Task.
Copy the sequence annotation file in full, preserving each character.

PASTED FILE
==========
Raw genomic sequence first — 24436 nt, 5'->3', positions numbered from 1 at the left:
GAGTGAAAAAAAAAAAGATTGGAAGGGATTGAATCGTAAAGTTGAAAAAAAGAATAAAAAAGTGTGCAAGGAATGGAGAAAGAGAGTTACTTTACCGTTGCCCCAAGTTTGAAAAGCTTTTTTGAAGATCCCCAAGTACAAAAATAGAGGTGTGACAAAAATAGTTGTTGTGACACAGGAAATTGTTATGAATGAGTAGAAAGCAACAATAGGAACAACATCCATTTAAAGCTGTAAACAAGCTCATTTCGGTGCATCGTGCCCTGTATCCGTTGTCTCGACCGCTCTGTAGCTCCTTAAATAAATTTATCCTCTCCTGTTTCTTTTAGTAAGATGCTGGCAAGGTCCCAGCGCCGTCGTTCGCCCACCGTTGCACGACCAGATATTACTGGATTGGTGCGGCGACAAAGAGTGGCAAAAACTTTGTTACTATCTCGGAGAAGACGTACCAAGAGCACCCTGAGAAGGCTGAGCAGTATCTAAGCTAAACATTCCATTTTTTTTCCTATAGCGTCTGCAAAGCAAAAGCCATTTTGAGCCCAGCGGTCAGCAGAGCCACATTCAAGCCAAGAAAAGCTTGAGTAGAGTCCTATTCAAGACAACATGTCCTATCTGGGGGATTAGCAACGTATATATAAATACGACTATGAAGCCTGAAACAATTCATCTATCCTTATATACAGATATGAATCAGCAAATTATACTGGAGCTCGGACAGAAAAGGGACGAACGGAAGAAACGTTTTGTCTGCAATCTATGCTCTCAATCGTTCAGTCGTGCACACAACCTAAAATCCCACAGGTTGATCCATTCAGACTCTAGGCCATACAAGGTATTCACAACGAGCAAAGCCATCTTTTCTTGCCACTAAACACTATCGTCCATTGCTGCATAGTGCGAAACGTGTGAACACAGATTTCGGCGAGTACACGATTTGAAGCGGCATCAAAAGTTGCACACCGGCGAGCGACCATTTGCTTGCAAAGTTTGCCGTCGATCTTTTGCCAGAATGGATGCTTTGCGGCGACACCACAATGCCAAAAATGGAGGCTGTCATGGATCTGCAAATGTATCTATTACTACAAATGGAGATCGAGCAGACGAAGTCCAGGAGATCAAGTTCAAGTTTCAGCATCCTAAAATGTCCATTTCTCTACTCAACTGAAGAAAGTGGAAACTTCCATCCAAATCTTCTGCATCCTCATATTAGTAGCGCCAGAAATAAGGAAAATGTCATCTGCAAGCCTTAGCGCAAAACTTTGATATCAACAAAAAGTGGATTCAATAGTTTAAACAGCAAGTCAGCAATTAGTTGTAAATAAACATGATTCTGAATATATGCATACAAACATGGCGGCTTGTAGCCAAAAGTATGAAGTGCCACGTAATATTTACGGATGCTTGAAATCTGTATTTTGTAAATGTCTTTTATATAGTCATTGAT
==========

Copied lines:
Raw genomic sequence first — 24436 nt, 5'->3', positions numbered from 1 at the left:
GAGTGAAAAAAAAAAAGATTGGAAGGGATTGAATCGTAAAGTTGAAAAAAAGAATAAAAAAGTGTGCAAGGAATGGAGAAAGAGAGTTACTTTACCGTTGCCCCAAGTTTGAAAAGCTTTTTTGAAGATCCCCAAGTACAAAAATAGAGGTGTGACAAAAATAGTTGTTGTGACACAGGAAATTGTTATGAATGAGTAGAAAGCAACAATAGGAACAACATCCATTTAAAGCTGTAAACAAGCTCATTTCGGTGCATCGTGCCCTGTATCCGTTGTCTCGACCGCTCTGTAGCTCCTTAAATAAATTTATCCTCTCCTGTTTCTTTTAGTAAGATGCTGGCAAGGTCCCAGCGCCGTCGTTCGCCCACCGTTGCACGACCAGATATTACTGGATTGGTGCGGCGACAAAGAGTGGCAAAAACTTTGTTACTATCTCGGAGAAGACGTACCAAGAGCACCCTGAGAAGGCTGAGCAGTATCTAAGCTAAACATTCCATTTTTTTTCCTATAGCGTCTGCAAAGCAAAAGCCATTTTGAGCCCAGCGGTCAGCAGAGCCACATTCAAGCCAAGAAAAGCTTGAGTAGAGTCCTATTCAAGACAACATGTCCTATCTGGGGGATTAGCAACGTATATATAAATACGACTATGAAGCCTGAAACAATTCATCTATCCTTATATACAGATATGAATCAGCAAATTATACTGGAGCTCGGACAGAAAAGGGACGAACGGAAGAAACGTTTTGTCTGCAATCTATGCTCTCAATCGTTCAGTCGTGCACACAACCTAAAATCCCACAGGTTGATCCATTCAGACTCTAGGCCATACAAGGTATTCACAACGAGCAAAGCCATCTTTTCTTGCCACTAAACACTATCGTCCATTGCTGCATAGTGCGAAACGTGTGAACACAGATTTCGGCGAGTACACGATTTGAAGCGGCATCAAAAGTTGCACACCGGCGAGCGACCATTTGCTTGCAAAGTTTGCCGTCGATCTTTTGCCAGAATGGATGCTTTGCGGCGACACCACAATGCCAAAAATGGAGGCTGTCATGGATCTGCAAATGTATCTATTACTACAAATGGAGATCGAGCAGACGAAGTCCAGGAGATCAAGTTCAAGTTTCAGCATCCTAAAATGTCCATTTCTCTACTCAACTGAAGAAAGTGGAAACTTCCATCCAAATCTTCTGCATCCTCATATTAGTAGCGCCAGAAATAAGGAAAATGTCATCTGCAAGCCTTAGCGCAAAACTTTGATATCAACAAAAAGTGGATTCAATAGTTTAAACAGCAAGTCAGCAATTAGTTGTAAATAAACATGATTCTGAATATATGCATACAAACATGGCGGCTTGTAGCCAAAAGTATGAAGTGCCACGTAATATTTACGGATGCTTGAAATCTGTATTTTGTAAATGTCTTTTATATAGTCATTGAT